Indeed, Persian cookery engages not just the eyes and nose, but it captivates the taste buds as well, unfolding flavors that subtly hint at the delights that await. The visuals, though, beguile, and make the first pass at seduction.
Persians call the pilaf Javaher Polow, or Jeweled Rice, and fittingly so. Saffron sets the rice aglow with a deep gold, while carrots, berries and chopped pistachios entice with glints of color. This imagery was enough to encourage an attempt when Milk Street pictured it in the January/February 2019 issue.
The flavors fulfil that initial promise, and intertwine both flavors and pleasingly contrasting textures, building to an exceptional finale. Sweetness abounds in the carrots and in the berries, which bracket it with mild tartness. These are cranberries in the original recipe, but with the more authentic barberries on hand…
The pilaf opens well, though the lamb mesmerizes with a symphony of tastes even more intriguing than what the rice boasts. The New York Times landed a major scoop when it featured instructions for Persian-Spiced Lamb Shanks on its website.
The shank benefits from a long braise, which leaves the normally-challenging cut succulent and, literally, fall-off-the-bone tender. Spending hours in a spice-infused spa confers considerable flavor advantages too. Cinnamon, cardamom, thyme and onions all have their say, while rose buds and rose water, two Near Eastern staples, contribute bewitching floral notes.
Then, after the broth steeps and infuses the lamb with its magnificence (and vice-versa), it’s strained and is poured over the lamb, which is finally adorned with mint leaves and fresh orange zest. Truly, it’s even more spectacular than it sounds. The kitchen will smell amazing.
It’s a treasure bound for the Imperial Palace, brought to your table instead.
(Persian Jeweled Rice)
- 1 teaspoon saffron threads
- 4 tablespoons salted butter
- 2 medium onions, thinly sliced (*1)
- salt and freshly-ground pepper, to taste
- 2 cups basmati rice
- 2 tablespoons ground cumin
- 1 and 3/4 teaspoons ground cardamom
- 2 medium carrots, shredded on the large side of a box grater
- 1 cup dried cranberries (*2)
- 1 teaspoon finely-grated orange zest
- cup shelled and chopped pistachios, divided
In a bowl combine the saffron with 2 and 2/3 cups of water. Microwave for one minute and set aside.
In a 12-inch skillet set over medium flame, melt the butter. Add the onions and two teaspoons of salt. Cook, stirring occasionally, until the onions are golden-brown, about ten minutes. Stir in the rice, cumin and cardamom. Salt and pepper lightly. Cook, stirring, until the rice is golden-brown, about seven minutes.
Stir in the saffron water, carrots and cranberries. Bring liquid to a boil and cover, then reduce flame to low. Cook for twenty minutes.
Turn off the flame and stir in half the pistachios. Salt and pepper to taste, then fluff rice with a fork. Transfer to a serving dish and garnish with remaining pistachios.
1 – Instead, I used two large shallots, of course.
2 – I had some barberries left from a previous recipe, and this was a good opportunity to use them. While barberries are more “authentic,” cranberries would’ve been better, as they’re bigger, brighter and less tart.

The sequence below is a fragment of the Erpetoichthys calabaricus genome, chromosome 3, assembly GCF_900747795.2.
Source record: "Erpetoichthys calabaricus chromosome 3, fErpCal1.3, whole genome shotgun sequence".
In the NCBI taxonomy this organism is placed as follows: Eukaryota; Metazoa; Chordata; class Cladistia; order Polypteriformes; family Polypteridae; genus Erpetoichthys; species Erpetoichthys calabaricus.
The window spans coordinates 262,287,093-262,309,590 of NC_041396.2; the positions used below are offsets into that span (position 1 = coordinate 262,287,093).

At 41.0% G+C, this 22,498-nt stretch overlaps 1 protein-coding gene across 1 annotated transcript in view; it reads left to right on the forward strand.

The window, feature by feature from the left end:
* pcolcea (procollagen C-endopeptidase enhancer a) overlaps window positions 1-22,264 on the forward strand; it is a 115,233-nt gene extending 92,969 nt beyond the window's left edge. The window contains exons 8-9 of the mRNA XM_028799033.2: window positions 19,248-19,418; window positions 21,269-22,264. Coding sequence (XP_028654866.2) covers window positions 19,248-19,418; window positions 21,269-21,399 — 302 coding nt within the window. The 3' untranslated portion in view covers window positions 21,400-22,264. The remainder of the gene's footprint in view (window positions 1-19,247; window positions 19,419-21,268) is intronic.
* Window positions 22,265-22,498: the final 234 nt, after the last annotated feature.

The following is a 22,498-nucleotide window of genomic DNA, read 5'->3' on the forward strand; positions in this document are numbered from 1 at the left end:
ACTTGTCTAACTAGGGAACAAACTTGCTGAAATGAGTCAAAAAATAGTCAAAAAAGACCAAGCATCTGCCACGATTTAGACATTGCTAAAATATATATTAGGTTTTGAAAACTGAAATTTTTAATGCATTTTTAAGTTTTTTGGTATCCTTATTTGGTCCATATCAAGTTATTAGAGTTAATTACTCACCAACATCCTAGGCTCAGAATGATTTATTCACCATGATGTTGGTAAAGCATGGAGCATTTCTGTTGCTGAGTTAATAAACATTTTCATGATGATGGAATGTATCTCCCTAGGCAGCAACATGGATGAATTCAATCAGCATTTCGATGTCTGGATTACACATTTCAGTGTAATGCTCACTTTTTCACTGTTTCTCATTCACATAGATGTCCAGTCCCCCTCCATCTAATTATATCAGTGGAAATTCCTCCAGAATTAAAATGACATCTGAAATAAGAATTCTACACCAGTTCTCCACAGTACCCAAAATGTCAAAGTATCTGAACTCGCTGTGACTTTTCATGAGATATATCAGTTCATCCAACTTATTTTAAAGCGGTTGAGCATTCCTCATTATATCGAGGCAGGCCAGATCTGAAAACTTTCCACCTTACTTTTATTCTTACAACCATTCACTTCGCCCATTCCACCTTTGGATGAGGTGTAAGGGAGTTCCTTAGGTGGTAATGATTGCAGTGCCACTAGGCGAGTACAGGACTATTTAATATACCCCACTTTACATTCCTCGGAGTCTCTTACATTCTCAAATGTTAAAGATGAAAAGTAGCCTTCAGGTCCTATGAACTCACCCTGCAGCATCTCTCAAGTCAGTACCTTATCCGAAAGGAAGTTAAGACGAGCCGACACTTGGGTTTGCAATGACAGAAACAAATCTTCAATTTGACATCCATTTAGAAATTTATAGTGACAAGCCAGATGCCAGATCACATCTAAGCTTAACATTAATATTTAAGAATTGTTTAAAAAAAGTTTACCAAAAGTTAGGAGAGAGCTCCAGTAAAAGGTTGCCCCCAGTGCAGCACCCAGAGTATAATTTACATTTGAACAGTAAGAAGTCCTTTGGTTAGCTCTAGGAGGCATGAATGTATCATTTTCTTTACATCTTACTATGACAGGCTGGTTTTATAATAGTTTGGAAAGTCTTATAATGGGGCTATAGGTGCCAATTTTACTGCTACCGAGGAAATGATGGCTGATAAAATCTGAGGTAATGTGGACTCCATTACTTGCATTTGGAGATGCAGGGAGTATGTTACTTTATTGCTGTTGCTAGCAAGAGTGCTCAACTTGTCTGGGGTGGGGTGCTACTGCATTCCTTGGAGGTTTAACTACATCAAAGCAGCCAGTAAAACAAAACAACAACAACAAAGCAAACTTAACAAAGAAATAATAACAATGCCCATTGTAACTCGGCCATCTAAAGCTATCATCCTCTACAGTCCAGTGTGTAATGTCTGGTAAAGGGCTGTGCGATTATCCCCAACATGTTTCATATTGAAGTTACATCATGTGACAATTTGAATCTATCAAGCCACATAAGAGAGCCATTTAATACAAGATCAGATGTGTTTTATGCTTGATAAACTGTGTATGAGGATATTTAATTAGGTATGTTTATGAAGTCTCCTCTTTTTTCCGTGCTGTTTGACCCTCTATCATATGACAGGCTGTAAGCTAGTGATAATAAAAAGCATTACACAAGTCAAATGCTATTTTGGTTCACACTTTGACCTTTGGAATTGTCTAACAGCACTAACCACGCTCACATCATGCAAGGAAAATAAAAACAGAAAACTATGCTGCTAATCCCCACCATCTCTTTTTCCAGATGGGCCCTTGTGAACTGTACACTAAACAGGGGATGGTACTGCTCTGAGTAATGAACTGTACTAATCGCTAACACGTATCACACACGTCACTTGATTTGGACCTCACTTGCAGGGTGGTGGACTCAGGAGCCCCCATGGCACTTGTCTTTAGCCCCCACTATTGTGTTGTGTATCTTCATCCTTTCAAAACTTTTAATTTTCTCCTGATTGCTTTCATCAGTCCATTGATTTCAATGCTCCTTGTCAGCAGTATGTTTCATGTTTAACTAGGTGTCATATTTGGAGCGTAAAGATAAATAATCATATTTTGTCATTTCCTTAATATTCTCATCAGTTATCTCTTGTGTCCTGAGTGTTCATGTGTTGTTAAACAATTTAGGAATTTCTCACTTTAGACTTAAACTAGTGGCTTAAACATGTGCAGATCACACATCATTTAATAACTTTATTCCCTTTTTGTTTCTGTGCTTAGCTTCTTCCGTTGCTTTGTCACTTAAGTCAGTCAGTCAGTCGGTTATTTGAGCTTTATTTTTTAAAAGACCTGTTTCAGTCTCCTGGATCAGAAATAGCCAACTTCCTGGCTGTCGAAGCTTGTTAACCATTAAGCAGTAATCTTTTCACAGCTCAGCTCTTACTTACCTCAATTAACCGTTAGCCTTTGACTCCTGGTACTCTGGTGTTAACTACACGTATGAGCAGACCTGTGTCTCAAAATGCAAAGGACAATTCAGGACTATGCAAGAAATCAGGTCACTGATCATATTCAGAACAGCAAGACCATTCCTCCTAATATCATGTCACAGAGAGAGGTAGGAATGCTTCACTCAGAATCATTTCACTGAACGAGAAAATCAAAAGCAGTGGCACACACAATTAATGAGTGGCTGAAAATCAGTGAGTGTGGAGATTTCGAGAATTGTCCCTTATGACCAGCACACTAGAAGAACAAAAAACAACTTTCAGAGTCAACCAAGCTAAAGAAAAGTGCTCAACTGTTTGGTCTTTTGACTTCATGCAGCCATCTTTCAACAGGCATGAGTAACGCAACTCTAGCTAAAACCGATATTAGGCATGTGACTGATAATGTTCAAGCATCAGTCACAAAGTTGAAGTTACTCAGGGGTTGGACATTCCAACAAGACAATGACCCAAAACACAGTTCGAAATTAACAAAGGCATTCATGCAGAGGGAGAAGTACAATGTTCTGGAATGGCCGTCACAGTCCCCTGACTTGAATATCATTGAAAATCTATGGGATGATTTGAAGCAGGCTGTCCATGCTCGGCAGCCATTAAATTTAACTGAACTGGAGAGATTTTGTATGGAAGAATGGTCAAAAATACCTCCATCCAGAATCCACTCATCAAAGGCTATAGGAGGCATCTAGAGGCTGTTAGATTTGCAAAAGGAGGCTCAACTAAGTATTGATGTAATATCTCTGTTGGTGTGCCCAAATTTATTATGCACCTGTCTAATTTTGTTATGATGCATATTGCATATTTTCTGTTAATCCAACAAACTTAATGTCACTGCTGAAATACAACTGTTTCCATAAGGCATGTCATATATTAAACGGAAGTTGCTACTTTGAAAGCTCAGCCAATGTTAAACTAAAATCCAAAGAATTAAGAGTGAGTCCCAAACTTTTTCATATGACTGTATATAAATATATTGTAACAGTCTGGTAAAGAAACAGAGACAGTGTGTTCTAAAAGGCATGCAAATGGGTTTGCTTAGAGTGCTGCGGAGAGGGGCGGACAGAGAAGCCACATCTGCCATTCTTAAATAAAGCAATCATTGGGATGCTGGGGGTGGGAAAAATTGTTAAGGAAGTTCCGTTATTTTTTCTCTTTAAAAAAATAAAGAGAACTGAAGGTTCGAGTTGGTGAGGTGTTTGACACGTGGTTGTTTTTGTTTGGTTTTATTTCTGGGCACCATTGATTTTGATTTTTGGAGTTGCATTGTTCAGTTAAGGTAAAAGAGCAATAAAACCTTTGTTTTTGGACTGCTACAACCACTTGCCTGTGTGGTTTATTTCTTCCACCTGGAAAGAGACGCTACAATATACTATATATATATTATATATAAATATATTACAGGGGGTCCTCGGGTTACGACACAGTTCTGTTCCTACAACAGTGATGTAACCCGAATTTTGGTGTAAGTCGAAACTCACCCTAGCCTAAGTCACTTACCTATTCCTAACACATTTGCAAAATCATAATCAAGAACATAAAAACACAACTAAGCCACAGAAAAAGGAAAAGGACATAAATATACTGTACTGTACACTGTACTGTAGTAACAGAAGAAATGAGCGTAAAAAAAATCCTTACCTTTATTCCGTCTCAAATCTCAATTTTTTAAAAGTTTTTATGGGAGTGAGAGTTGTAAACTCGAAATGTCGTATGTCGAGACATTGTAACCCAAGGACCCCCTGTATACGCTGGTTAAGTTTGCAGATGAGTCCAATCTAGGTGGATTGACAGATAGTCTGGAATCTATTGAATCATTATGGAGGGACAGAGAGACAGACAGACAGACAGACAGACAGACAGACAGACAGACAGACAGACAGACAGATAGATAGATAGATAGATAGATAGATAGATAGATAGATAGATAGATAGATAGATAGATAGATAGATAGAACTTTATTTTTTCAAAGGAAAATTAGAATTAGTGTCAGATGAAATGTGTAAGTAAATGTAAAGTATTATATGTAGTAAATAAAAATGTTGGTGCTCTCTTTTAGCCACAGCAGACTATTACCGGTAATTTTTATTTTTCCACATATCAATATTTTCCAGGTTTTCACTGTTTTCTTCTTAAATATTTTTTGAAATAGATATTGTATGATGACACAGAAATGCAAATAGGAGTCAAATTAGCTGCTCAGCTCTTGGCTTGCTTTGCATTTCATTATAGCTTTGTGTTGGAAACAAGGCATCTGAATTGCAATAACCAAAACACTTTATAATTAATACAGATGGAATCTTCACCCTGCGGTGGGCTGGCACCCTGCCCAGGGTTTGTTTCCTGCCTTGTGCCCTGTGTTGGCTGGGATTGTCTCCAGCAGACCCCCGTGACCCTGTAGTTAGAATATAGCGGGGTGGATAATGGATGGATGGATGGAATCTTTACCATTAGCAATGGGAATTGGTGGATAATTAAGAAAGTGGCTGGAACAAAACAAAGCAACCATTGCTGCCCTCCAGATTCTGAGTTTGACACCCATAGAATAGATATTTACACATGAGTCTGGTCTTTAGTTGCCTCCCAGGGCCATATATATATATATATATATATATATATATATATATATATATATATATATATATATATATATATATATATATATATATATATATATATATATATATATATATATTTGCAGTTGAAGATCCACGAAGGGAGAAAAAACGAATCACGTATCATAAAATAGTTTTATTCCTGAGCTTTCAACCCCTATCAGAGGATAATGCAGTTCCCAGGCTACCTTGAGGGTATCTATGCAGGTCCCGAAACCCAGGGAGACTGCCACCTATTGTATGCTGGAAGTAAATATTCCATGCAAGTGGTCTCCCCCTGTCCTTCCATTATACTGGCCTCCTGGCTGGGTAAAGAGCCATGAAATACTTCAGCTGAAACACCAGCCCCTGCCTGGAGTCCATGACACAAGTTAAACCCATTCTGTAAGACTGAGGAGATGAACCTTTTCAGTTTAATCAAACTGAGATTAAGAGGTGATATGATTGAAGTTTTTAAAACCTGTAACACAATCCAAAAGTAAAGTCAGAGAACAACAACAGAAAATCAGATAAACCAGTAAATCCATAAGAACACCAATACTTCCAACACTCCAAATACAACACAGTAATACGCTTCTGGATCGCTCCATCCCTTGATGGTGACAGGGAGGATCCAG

Persian-Spiced Lamb Shanks
- 4 lamb shanks
- 2 teaspoons ground cinnamon
- 1 teaspoon ground nutmeg
- 1 teaspoon ground cardamom
- 1 teaspoon ground dried rosebuds, crushed (*3)
- 1 teaspoon freshly-ground black pepper
- 1 teaspoon turmeric
- vegetable oil
- 1/4 teaspoon crumbled saffron
- juice of 2 limes
- 3 teaspoons rosewater (*3)
- 1 large onion, roughly chopped (*4)
- 1/2 teaspoon ground dried lime (*3)
- zest of one orange, plus more for garnish
- a few thyme sprigs
- 2 small bay leaves
- 6 cup chicken broth
- 2 tablespoon roughly-chopped mint, for garnish
Season lamb shanks generously with salt. Mix together the cinnamon, cardamom, nutmeg, rosebuds, black pepper and turmeric. Rub mixture into meat and let it sit at room temperature for an hour.
Put the saffron in a small bowl along with the lime juice, two teaspoons of rosewater and 1/2 cup of warm water. Set it aside. Preheat the oven to 350 degrees, removing all but the lowermost rack.
Place a stockpot over medium high flame. Once the bottom is hot, pour in oil to half-an-inch in depth. Working with two shanks at a time, brown the lamb in the pot, turning it as necessary to brown it evenly on all surfaces, about five minutes per batch. Once the lamb is browned, remove it to a separate plate.
Reduce flame to medium and carefully pour off and discard all but 2 tablespoons of the oil. Add the onion and cook, stirring frequently, until lightly browned, about ten minutes. Season with salt, and add the dried lime, orange zest, thyme sprigs and bay leaves. Stir in the saffron water. Lay in the lamb shanks and pour in the chicken broth. Bring to a boil, then turn off flame and cover.
Transfer the pot to the oven and cook, covered, for about 90 minutes. Remove the lamb shanks to a deep serving dish and set in a warm place.
Meanwhile, strain the braising liquid through a cheesecloth, pressing on the solids to extract maximum flavor. Discard the solids and salt and pepper the liquid to taste, adding a little more rosewater if desired.
Pour some liquid over each lamb shank, garnish with more orange zest and torn mint leaves, and serve.
3 – Dried rose petals, rosewater and dried limes all are common in Persian cooking, and may be found in some larger supermarkets. If not there, then they definitely may be obtained online.
Barring that, you may omit the rose petals and the rosewater, with only minor diminishment to the overall dish. As for the grated dried lime, substitute the zest of one fresh lime.
4 – You know me, I replaced the onion with two medium shallots.